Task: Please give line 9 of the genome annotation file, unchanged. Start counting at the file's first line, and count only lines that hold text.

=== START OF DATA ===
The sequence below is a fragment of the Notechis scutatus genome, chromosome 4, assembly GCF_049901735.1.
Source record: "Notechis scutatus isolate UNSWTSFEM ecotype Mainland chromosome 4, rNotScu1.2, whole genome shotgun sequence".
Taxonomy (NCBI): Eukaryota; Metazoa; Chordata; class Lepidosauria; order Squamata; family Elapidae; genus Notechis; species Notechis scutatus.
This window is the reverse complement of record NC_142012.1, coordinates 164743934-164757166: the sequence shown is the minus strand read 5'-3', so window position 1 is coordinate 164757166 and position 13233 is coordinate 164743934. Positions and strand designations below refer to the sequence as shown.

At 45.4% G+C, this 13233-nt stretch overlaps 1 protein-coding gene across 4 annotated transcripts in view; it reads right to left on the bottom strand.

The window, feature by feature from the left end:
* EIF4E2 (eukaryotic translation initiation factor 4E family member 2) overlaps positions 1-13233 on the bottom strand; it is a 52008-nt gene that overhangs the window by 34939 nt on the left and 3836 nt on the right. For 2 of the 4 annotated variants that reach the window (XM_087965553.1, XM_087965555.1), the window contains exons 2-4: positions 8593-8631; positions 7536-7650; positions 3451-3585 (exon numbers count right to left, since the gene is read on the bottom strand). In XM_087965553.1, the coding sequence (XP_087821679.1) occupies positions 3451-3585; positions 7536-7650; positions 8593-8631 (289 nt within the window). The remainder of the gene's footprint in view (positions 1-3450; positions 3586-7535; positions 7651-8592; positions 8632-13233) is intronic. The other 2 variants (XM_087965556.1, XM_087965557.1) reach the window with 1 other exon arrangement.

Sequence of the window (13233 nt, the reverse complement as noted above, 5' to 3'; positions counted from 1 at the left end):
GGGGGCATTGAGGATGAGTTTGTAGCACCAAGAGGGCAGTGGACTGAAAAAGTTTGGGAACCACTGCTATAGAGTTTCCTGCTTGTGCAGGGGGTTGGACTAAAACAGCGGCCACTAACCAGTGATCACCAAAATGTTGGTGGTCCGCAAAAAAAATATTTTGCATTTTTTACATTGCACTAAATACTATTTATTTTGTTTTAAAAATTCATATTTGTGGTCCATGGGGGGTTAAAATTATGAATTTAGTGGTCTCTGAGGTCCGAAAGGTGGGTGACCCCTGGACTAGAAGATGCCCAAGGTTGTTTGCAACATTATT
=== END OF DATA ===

GGGGGCATTGAGGATGAGTTTGTAGCACCAAGAGGGCAGTGGACTGAAAAAGTTTGGGAACCACTGCTATAGAGTTTCCTGCTTGTGCAGGGGGTTGGACTAAAACAGCGGCCACTAACCAGTGATCACCAAAATGTTGGTGGTCCGCAAAAAAAATATTTTGCATTTTTTACATTGCACTAAATACTATTTATTTTGTTTTAAAAATTCATATTTGTGGTCCATGGGGGGTTAAAATTATGAATTTAGTGGTCTCTGAGGTCCGAAAGGTGGGTGACCCCTGGACTAGAAGATGCCCAAGGTTGTTTGCAACATTATT